End of interview conducted August 2006 in Chicago

Posted by joegrohens at 04:38 PM | Comments (0)

July 25, 2007

Interview with Juan Carlos Copes

A revealing interview with the patriarch of tango for theater, who is also the originator of seminal teaching methods still used today (for better or worse).

Tango. Milonga. La Noche Porteña. Buenos Aires.

(From Revista La Milonga Argentina.)

(Click to Enlarge)

Posted by joegrohens at 12:20 AM | Comments (0)

July 18, 2007

Interview w. Milena Plebs

(Click to Enlarge)
Amazing Interview Article:
{ via dekay.org }
By Laura Falcoff

“It would be good for tango to continue evolving, so that it could stay alive and avoid crystallization of forms,” says Milena Plebs, who, as dancer, choreographer and also as a qualified observer, is interested in how this dance shows itself and changes.

Her view is particularly appreciated in a milieu that recognizes her as the great renovator of the tango dance scene alongisde Miguel Angel Zotto, starting with the creation of the Tango x 2 company – which they shared until 1997.

 ¿How do you think the development of the tango dance is possible? Along what tracks?

 I am thinking of how I can do it, or how I can get others do to it through what I write. Wishing tango to keep on evolving, to foster new forms, is not a fanciful wish. What usually happens is that when something new crops up, it soon crystallizes and you can see clones repeating the same sequences, dancing couples who copy each other, perhaps to different music but with the same forms. This is why I am especially interested in improvisation.

 In what way?

 By increasing the value of improvisation as a unique moment from which new forms can arise.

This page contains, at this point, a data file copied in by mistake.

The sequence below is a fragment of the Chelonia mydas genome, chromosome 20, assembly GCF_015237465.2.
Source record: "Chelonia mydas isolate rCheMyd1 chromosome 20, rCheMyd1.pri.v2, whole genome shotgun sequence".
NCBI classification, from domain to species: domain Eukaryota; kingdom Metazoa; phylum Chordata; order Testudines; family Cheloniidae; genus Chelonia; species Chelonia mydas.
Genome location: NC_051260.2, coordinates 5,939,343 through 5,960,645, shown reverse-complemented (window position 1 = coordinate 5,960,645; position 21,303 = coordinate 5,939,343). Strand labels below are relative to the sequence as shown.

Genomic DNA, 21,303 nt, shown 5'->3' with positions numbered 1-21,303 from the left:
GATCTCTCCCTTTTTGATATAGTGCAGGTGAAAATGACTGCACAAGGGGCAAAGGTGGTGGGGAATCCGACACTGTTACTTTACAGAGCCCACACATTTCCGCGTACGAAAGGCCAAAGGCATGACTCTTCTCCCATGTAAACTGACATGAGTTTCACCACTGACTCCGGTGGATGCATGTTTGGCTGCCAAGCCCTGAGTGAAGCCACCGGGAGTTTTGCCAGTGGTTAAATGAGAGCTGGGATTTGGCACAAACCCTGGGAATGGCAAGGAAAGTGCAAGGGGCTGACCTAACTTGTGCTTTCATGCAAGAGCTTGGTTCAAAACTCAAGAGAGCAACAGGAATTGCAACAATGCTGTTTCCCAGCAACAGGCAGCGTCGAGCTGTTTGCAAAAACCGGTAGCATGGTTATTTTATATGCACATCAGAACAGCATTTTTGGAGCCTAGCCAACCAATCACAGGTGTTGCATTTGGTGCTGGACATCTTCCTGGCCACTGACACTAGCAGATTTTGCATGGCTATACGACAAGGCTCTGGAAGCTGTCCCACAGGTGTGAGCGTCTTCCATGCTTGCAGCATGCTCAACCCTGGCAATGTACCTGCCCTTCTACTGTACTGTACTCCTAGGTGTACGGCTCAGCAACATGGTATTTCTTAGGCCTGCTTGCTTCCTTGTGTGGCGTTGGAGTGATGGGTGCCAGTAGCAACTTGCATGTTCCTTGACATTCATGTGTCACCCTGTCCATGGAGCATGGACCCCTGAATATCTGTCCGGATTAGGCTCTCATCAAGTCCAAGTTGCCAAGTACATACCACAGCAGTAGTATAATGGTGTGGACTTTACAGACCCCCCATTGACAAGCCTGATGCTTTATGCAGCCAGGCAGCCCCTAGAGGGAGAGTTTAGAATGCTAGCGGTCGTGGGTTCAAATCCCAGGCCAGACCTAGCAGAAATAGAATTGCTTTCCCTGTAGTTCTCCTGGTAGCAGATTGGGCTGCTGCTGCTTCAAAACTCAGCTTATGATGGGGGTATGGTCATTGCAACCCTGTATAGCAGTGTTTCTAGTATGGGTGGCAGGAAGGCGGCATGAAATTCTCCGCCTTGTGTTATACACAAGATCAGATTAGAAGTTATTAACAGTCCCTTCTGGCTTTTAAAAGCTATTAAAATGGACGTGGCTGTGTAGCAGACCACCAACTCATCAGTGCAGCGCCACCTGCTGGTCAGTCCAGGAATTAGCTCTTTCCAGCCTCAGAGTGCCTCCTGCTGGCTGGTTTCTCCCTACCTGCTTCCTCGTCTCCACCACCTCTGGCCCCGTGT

What’s your opinion of the tango you see at milongas and the tango you see on stage? Let’s leave aside tango at dance houses, which perhaps is not worth mentioning.

Just like it’s not worth mentioning championships, either. As to the question, I think, firstly, that instructors should take a longer time and more effort to explore the many possibilities each dance instance opens up. Tango is made up of certain elements, certain steps, which can be combined in different forms. Students, and dancers in general –some people know about this, but very few- should be taught that the end of each step leaves the door open to different possibilities.

And to those countless possible combinations which your proposal aims at.

Usually, dancers are taught blocks of sequences which become very difficult to break up later. You will see dancers, both at milongas and on stage, who, when starting a sequence, do not stop until they end it. That sequence may be formed by, let’s say, ten steps, and each of them gives you the chance to break up the sequence with maybe two or three different alternatives. A more active approach should be taken when learning to dance tango, rather than a passive one, taking what the instructor gives me or what I copy from a video. Improvisation is an action in the present continuous, choreography is in the past.

Could you expand on this idea?

Choreography is present the moment you create it with your partner during rehearsals, when you are searching for steps. Once it becomes settled and is repeated, it is no longer present, it is past.

Do you consider, then, that improvisation could, or should, be taken on stage?

I do not have an answer to that today. I only speak about things I think about; let debate take place among everybody. What I can say is that dancers who prepare their choreographies must take pains so that their creation will not look too automatic, too fixed…too boring. A very basic and obvious piece of advice to prevent this is to keep your mark, to have the man keep marking movements on stage because the dynamics that arise from this are totally different. I think it’s all about looking for the way to shorten distances between choreography dancing and spontaneous dancing. I’m not saying that you should do away with choreography, but that it should preserve the freshness and organic spirit of improvised dancing.

Regarding dance show concepts, have you seen anything interesting lately?

I liked some parts of Natalia Games and Gabriel Angió’s show, those in which they really achieve a fusion between tango and hip-hop, and they don’t do this always so I believe they should research some more. And at the Festival Cambalache 2006 I saw an interesting piece by the female dancer –I believe she was Swedish- with Ezequiel Farfaro, based on one of her ideas; the starting point was a meeting between tango on the one hand and contemporary and theatre dancing on the other. There were moments when they succeeded in giving a new meaning to the tango embrace; it seems to me that there is a lot to explore there, even with a broken embrace.